Barack Obama bragged that he would compete for votes in all 50 states against John McCain, and his fundraising numbers certainly gave the impression that he had the resources to do it. Yesterday, though, Obama’s campaign abruptly suspended their advertising in several red states, including Georgia, which Team Obama had specifically spotlighted earlier as a possible takeaway:
Barack Obama’s presidential campaign has put the brakes on ads that were running in seven states carried by the GOP in the 2004 presidential election, FOX News has learned.
Of the seven states — including Alaska, Georgia, Montana, North Carolina, North Dakota — Florida and Virginia are considered key battlegrounds this year. Obama’s decision to stop advertising in those states is raising eyebrows.
Aides to Obama told FOX News that the changes are related to the convention next week. They wouldn’t discuss the specifics of their ad strategy, but the Obama campaign insists that it has not pulled out of those states permanently, calling this a temporary suspension.
When Obama’s campaign took over the Democratic Party earlier this year, it embraced Howard Dean’s 50-state strategy, which is aimed at courting Democrats nationwide. The strategy has generated controversy, though, because many Democrats say it wastes money in states where they have no chance of winning.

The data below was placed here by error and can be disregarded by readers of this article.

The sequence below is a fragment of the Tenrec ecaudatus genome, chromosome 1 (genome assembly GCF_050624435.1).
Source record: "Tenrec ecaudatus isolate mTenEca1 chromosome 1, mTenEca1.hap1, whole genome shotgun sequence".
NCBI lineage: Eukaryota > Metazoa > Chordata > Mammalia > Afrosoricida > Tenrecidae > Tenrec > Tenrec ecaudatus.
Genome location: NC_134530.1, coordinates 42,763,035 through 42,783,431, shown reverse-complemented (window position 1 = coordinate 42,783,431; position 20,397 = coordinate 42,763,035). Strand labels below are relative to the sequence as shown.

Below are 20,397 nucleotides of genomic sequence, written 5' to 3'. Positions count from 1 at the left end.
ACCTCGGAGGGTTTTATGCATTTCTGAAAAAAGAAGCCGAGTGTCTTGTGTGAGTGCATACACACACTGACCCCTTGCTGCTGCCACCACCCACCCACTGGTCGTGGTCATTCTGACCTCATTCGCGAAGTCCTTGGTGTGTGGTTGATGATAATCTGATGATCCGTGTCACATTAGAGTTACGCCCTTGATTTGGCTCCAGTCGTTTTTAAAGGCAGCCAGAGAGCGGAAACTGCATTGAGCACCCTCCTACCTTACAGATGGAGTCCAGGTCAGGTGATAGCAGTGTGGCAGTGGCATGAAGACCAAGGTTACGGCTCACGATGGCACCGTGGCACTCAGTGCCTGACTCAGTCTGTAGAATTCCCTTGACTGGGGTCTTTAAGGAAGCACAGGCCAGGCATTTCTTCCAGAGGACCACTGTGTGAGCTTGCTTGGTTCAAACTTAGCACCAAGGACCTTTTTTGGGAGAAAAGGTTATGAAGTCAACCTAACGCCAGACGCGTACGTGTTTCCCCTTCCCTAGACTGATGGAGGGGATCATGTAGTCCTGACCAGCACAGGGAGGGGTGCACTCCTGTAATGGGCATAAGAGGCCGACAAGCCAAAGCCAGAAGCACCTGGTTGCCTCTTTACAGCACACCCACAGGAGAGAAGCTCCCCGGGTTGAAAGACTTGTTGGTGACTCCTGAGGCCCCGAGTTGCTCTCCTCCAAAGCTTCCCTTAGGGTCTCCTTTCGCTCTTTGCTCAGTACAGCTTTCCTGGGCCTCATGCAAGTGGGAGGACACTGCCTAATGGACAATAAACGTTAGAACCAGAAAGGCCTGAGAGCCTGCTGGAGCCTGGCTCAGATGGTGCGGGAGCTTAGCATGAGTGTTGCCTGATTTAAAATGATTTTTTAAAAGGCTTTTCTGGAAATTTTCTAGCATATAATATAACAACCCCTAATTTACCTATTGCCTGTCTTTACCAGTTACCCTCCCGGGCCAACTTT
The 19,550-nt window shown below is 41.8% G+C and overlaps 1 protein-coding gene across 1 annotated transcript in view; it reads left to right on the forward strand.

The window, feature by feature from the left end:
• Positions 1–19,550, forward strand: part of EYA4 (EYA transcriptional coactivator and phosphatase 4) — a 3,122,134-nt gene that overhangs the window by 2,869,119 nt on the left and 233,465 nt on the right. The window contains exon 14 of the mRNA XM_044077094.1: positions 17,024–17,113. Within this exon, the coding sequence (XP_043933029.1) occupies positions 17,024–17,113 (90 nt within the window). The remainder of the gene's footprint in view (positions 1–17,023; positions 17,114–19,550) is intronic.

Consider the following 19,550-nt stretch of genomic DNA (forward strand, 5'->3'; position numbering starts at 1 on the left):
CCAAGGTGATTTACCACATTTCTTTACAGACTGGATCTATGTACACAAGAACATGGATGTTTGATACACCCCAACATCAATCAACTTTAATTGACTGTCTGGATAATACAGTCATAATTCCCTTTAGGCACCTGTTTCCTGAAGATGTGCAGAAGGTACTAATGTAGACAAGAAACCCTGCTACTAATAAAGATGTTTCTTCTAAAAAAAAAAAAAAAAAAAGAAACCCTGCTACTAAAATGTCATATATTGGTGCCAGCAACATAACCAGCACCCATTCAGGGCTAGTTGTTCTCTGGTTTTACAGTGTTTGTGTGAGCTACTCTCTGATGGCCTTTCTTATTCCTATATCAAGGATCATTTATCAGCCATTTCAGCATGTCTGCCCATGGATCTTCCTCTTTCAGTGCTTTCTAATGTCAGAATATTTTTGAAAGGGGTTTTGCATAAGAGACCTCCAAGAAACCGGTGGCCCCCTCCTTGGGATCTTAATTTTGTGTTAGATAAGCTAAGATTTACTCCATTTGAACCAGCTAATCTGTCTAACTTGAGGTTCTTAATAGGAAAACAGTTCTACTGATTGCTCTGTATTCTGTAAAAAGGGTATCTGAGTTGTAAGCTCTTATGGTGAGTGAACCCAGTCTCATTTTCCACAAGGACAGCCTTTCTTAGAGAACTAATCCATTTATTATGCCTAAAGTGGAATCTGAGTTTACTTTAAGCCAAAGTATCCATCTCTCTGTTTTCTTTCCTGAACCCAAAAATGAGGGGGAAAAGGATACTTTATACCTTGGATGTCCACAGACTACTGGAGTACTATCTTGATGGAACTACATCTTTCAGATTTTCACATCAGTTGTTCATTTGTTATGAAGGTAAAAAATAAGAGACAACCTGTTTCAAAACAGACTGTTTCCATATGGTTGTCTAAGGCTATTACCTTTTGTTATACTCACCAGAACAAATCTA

The timing of the convention sounds like a convenient excuse. If anything, that would be the time to push advertising in marginal states, just to keep John McCain’s team off balance. They need all the exposure they can get to achieve a decent post-convention bounce and to halt the summer-long slide in Obama’s support.
Instead, this looks like a combination of financial and polling reality. Obama had hoped to make serious gains in red states by the time the conventions started, making further investments attractive. However, Obama has lost ground in these states despite spending millions in television spots, just as he has lost ground nationwide.
Obama also has a fundraising problem, which seems counterintuitive for a campaign that had two $50 million months in a row. Unfortunately, they’re burning through their cash a lot faster than McCain, and with a lot less impact. Also, the RNC is outraising the DNC at such a rate that it’s wiped out the Team Obama advantage, and now Obama has to work fundraisers instead of focusing entirely on his campaign. He can’t afford to blow cash now on efforts with no payoff.